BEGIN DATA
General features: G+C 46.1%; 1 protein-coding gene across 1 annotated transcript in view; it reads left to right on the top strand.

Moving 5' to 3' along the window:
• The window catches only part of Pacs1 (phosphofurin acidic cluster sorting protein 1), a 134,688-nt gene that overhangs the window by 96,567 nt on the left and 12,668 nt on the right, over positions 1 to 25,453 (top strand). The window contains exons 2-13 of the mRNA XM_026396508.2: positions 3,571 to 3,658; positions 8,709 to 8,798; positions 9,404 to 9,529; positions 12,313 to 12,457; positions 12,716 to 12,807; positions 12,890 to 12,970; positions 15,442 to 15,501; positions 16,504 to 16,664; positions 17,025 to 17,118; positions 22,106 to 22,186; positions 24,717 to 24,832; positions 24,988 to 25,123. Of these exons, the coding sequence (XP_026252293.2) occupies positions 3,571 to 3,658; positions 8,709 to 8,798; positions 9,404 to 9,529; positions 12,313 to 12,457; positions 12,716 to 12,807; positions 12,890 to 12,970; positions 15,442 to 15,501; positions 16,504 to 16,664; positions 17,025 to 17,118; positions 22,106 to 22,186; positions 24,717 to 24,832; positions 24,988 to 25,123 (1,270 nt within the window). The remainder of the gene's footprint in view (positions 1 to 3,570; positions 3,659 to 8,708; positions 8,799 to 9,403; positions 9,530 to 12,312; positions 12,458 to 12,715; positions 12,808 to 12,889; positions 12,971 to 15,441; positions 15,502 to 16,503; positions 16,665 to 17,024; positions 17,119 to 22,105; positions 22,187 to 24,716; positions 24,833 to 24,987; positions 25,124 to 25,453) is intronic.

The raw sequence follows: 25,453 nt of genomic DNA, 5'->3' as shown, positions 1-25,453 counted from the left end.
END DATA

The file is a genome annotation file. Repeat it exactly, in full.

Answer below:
General features: G+C 46.1%; 1 protein-coding gene across 1 annotated transcript in view; it reads left to right on the top strand.

Moving 5' to 3' along the window:
• The window catches only part of Pacs1 (phosphofurin acidic cluster sorting protein 1), a 134,688-nt gene that overhangs the window by 96,567 nt on the left and 12,668 nt on the right, over positions 1 to 25,453 (top strand). The window contains exons 2-13 of the mRNA XM_026396508.2: positions 3,571 to 3,658; positions 8,709 to 8,798; positions 9,404 to 9,529; positions 12,313 to 12,457; positions 12,716 to 12,807; positions 12,890 to 12,970; positions 15,442 to 15,501; positions 16,504 to 16,664; positions 17,025 to 17,118; positions 22,106 to 22,186; positions 24,717 to 24,832; positions 24,988 to 25,123. Of these exons, the coding sequence (XP_026252293.2) occupies positions 3,571 to 3,658; positions 8,709 to 8,798; positions 9,404 to 9,529; positions 12,313 to 12,457; positions 12,716 to 12,807; positions 12,890 to 12,970; positions 15,442 to 15,501; positions 16,504 to 16,664; positions 17,025 to 17,118; positions 22,106 to 22,186; positions 24,717 to 24,832; positions 24,988 to 25,123 (1,270 nt within the window). The remainder of the gene's footprint in view (positions 1 to 3,570; positions 3,659 to 8,708; positions 8,799 to 9,403; positions 9,530 to 12,312; positions 12,458 to 12,715; positions 12,808 to 12,889; positions 12,971 to 15,441; positions 15,502 to 16,503; positions 16,665 to 17,024; positions 17,119 to 22,105; positions 22,187 to 24,716; positions 24,833 to 24,987; positions 25,124 to 25,453) is intronic.

The raw sequence follows: 25,453 nt of genomic DNA, 5'->3' as shown, positions 1-25,453 counted from the left end.